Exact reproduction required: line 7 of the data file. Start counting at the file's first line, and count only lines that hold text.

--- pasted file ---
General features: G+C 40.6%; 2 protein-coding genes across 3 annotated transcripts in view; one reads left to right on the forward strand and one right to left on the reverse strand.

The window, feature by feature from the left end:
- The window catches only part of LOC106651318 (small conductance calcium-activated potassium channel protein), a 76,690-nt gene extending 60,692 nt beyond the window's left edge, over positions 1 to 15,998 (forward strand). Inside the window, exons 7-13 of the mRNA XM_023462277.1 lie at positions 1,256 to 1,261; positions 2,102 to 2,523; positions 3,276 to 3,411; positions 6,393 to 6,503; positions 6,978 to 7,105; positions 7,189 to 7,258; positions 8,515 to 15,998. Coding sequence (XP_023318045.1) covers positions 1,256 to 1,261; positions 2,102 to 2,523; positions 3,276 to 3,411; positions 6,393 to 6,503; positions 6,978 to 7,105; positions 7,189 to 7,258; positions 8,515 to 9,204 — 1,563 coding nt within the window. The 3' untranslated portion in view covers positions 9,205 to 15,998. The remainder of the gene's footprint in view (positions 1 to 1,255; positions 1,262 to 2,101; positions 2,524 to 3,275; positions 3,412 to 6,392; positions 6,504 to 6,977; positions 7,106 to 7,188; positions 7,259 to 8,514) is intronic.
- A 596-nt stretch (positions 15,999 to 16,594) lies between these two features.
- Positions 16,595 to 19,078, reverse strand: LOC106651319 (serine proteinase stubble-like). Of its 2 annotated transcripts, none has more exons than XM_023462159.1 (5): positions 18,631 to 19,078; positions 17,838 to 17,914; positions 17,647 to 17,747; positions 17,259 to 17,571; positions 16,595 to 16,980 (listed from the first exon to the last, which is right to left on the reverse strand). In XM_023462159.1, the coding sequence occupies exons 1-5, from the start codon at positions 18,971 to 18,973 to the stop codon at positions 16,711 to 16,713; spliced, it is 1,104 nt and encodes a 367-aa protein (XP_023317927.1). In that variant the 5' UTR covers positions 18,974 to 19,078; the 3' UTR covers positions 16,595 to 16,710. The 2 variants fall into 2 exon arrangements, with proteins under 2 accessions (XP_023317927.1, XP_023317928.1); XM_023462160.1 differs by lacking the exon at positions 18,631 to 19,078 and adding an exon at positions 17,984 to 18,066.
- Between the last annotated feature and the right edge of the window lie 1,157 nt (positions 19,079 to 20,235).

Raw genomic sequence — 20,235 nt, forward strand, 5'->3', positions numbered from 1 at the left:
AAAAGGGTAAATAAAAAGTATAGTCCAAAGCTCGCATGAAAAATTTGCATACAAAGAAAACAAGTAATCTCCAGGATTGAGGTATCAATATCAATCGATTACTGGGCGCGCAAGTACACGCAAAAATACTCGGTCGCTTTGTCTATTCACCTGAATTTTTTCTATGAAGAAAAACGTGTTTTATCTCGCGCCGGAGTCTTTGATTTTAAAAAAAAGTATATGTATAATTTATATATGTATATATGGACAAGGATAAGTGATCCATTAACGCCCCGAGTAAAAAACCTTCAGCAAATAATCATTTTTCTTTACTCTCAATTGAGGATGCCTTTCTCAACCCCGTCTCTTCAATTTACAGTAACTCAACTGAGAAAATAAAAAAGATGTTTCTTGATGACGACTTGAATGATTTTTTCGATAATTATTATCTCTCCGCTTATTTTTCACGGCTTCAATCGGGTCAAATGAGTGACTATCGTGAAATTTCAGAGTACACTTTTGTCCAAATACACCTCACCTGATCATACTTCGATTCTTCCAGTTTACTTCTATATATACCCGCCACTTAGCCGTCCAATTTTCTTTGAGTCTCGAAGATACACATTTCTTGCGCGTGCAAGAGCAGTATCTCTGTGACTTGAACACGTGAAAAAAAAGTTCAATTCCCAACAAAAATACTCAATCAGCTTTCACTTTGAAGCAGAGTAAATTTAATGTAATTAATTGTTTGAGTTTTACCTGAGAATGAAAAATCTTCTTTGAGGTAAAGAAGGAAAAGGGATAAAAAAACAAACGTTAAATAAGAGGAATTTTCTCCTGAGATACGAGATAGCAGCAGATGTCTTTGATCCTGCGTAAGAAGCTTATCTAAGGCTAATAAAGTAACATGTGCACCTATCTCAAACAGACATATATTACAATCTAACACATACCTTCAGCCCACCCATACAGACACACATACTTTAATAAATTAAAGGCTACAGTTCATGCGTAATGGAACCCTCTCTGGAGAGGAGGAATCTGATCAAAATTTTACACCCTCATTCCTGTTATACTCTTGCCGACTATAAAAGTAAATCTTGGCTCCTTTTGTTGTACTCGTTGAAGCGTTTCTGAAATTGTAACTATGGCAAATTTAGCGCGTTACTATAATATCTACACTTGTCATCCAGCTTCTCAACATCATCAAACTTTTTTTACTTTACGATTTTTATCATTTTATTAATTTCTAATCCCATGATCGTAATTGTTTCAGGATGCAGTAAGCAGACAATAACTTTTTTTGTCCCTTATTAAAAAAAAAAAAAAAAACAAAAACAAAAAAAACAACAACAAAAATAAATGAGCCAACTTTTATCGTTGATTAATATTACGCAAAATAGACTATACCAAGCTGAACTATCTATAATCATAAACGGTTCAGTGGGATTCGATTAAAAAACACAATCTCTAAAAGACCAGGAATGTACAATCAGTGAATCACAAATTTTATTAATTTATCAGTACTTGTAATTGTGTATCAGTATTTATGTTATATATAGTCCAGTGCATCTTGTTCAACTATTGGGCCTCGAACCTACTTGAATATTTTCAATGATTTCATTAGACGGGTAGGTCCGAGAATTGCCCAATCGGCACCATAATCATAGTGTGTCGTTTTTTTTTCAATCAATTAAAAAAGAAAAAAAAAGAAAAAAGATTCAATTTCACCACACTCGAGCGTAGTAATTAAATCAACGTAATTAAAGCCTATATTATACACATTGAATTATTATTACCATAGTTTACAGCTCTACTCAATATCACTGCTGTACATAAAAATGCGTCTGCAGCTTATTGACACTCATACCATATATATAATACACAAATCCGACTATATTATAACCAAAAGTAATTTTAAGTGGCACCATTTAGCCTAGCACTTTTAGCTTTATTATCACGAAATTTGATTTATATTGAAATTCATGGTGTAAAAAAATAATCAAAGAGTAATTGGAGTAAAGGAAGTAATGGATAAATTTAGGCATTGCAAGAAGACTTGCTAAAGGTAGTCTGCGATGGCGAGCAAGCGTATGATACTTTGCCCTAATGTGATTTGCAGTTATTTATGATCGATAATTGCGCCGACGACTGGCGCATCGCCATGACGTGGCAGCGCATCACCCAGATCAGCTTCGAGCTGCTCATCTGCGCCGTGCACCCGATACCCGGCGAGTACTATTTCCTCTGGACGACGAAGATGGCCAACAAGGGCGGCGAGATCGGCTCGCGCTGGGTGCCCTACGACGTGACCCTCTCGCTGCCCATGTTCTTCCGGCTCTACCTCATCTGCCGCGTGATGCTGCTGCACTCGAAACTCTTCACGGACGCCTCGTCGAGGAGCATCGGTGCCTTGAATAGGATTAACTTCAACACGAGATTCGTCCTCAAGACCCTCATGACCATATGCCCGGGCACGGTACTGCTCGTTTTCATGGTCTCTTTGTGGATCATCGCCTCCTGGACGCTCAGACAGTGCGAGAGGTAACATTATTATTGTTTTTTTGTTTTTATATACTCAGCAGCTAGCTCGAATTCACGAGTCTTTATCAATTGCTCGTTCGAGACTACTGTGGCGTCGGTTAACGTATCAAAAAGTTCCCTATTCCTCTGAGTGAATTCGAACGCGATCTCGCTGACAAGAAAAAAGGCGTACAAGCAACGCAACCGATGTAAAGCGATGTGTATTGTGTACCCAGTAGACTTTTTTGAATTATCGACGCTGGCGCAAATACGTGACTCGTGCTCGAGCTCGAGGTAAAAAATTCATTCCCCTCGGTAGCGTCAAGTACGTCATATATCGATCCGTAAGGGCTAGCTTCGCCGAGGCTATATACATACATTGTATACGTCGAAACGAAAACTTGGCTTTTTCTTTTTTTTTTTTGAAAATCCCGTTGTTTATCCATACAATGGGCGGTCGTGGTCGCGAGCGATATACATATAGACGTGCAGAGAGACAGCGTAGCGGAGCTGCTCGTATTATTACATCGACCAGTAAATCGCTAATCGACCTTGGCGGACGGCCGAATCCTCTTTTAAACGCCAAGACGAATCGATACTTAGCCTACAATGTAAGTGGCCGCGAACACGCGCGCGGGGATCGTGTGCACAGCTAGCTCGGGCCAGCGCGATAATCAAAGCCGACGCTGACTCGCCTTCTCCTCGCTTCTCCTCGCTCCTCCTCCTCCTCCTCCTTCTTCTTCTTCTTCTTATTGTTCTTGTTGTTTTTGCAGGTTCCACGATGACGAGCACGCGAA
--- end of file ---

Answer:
Raw genomic sequence — 20,235 nt, forward strand, 5'->3', positions numbered from 1 at the left: